Mandate all TEA’s and especially TEA’s that are awarded the grant to attend the USDOE Federal Technical Assistance Workshop Day in 2012 day before NIEA. Good information is shared on implementation and what each Title program covers and who are eligilbe to recieve funds.

  12. Tribal sovereignty is of utmost importance. Too many times States do not understand the relationship that Tribes have with the Federal Government. By contracting with State Education Departments to re-route Federal monies, we are in no way giving up any portion of our Sovereignty. The focus must be on what is best of students. The funding for Title programs really should come through direct meaningful relations between US DOE and the individual tribes without the State acting as the middle man. We employ reliable fiscal controls and are more than capable of managing the funding without State interactions.

    New York State has 13 contracts with school districts to cover tuition for Native American students attending various school districts.

  13. STATE – TRIBAL EDUCATION PARTNERSHIP PILOT PROGRAM
    1. There needs to be a review of state education laws, budget authority and legislation to assure they are compatible with tribal education ordinances and resolutions so all legal responsibilities and authorities are addressed in all Memorandums of Agreements.

    2. There has to an agreement of which court system will disputes, issues and violations be heard. Jurisdiction must be a consideration in all Memorandum of Agreements because currently state law does not apply and is not enforceable on tribal reservation lands, and tribal laws are not enforceable on state owned lands and facilities.

    3. There has to be authority and a process for tribes to create a tax base for long term sustainability for continued education funding. This Partnership Pilot Program will have to come to an agreement that one sovereign nation (the State Legislatures) willingness to provide budget authority and appropriations for education from its taxpayers to be administered by another sovereign nation (tribal government) within the same exterior boundaries of the state. Some members of the Indian Nation living within its exterior boundaries may not pay taxes into the State Government which could be a discussion point in negotiations.

  14. 1. Utilize a portion of this funding to include support for study and research for the Process in building state-Tribal relationships in providing K-12 education. This project could all benefit from looking for best practices that are currently in place in the United States between State Departments of Education and Tribal Governments in their respective States that are producing good educational results for Indian students. It could lead to a analysis of steps that need to be taken by both States, Tribes and Department of Education to build this program in the future. NACIE would be a good resource for assisting on developing this study/research.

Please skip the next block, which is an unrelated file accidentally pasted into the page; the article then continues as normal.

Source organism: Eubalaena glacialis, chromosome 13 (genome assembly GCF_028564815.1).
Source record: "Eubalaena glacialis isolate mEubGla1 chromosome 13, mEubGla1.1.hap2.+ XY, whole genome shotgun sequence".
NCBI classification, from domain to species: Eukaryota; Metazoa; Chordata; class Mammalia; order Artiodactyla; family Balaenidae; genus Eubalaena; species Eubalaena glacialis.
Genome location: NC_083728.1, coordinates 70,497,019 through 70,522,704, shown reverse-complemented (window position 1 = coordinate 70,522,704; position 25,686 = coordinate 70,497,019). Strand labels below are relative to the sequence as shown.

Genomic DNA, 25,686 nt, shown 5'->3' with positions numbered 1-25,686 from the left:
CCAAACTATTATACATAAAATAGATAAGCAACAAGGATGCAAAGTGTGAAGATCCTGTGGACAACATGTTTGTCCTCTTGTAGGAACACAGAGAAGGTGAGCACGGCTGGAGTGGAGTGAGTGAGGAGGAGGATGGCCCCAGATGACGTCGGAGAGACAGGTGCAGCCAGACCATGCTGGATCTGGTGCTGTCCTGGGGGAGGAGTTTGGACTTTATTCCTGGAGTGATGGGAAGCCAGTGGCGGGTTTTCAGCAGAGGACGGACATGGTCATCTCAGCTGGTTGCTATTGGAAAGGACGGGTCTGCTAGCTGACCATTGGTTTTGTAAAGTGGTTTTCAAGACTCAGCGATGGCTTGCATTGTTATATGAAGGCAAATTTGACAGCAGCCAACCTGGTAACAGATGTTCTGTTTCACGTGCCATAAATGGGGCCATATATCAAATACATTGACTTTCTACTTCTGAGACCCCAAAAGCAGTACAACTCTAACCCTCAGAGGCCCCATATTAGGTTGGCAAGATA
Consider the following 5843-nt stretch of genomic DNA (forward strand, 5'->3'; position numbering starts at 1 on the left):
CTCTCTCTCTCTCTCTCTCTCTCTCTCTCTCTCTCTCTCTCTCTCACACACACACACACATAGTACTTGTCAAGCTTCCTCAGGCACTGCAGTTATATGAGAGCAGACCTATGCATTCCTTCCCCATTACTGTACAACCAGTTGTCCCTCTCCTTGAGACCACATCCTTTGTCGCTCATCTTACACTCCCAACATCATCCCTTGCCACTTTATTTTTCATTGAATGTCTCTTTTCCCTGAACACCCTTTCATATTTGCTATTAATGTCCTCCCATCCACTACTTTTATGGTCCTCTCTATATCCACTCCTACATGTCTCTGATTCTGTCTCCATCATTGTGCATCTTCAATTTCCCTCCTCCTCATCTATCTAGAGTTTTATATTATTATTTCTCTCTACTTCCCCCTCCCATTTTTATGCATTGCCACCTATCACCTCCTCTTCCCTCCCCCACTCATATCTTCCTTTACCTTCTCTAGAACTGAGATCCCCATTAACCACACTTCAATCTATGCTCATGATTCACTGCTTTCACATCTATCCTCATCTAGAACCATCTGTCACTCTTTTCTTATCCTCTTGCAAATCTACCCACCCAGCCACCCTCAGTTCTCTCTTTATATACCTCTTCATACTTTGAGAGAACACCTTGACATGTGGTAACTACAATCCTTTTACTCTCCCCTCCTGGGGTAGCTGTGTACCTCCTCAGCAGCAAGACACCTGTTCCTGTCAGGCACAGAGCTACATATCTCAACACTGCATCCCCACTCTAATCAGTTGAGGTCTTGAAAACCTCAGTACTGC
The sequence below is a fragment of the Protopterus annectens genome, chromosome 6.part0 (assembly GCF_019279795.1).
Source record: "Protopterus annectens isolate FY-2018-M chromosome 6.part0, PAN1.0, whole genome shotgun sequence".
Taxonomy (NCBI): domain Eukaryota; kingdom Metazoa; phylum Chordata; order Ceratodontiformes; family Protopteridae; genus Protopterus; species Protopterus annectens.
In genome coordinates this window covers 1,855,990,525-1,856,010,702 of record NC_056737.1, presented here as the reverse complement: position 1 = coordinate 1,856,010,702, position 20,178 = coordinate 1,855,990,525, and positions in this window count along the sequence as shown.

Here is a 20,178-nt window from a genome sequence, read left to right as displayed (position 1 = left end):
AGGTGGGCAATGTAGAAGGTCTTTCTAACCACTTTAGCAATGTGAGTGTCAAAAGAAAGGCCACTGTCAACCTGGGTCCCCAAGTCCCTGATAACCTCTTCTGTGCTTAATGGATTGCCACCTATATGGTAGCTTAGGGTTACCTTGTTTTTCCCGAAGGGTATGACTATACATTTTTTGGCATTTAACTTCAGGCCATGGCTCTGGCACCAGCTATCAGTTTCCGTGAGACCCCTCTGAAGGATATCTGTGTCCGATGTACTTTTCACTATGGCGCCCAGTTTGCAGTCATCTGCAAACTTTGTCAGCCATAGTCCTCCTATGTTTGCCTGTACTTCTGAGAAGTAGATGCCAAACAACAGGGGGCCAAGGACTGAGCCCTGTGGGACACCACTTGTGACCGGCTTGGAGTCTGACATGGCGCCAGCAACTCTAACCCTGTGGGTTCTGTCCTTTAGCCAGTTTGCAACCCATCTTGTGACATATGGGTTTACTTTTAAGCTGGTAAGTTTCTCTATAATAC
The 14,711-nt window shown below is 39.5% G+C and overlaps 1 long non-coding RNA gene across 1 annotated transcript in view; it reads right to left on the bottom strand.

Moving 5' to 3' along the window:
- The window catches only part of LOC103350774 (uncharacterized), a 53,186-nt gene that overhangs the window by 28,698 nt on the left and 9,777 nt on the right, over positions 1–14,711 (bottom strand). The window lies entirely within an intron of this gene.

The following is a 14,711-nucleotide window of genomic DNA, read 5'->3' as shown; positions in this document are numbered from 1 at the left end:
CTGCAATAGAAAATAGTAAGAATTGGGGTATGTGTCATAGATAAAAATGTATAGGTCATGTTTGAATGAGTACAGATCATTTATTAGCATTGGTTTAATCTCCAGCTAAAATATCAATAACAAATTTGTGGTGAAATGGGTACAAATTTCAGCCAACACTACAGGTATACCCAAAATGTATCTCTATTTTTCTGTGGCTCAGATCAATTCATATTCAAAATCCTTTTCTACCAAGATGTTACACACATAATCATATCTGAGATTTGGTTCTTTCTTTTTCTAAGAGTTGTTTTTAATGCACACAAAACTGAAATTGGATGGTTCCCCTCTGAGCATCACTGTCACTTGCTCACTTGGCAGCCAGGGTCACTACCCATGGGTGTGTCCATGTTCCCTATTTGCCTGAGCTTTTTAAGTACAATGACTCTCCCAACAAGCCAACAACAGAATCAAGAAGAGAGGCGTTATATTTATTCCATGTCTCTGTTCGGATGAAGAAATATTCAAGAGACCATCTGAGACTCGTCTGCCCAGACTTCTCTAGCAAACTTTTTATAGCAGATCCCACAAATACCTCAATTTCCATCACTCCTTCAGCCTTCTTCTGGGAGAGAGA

2. The implementation of a state tribal partnership needs to include a particular tribe’s student members who are enrolled in schools in our urban communities whether they be in cities in the tribe’s respective state or in urban schools out of state. These students are not receiving equitable services as their tribal peers are in reservation based public schools. The responsibility for these students who are still tribal members, but may attend school elsewhere should still be a part of a Tribe’s educational plan as a TEA.
    3. The plan needs to address the relationships that will be developed between the state and tribe in how to provide services to students in the schools who may be non-tribal members (Other Indians, descendants, and non-Indian) if a tribe assumes management of various federal programs that all students might be eligible for such as Title I or Impact Aid.
    4. Public School funding in our state is complex consisting of state, federal and local resources (County) – most based on a system of taxation. I believe the funding by tribal governments of public schools on their respective reservations with tribal revenues is limited or not available. If a Tribe becomes a TEA and takes over management of a public school or even portions of a public school’s services, what type of resources will the tribe bring to the table to provide a sustained funding system for that school as the continued funding with state resources or local county resources may not be accessible.
    5. There are current systems of tribal control of education that is a goal of this TEA Project. There are tribally contracted schools and there are public schools with all Indian school Boards that manage the hiring, curriculum, budgeting and operations of public schools. These need to be researched to see if these are working successfully and if these could serve as models. And, if they are not working, why?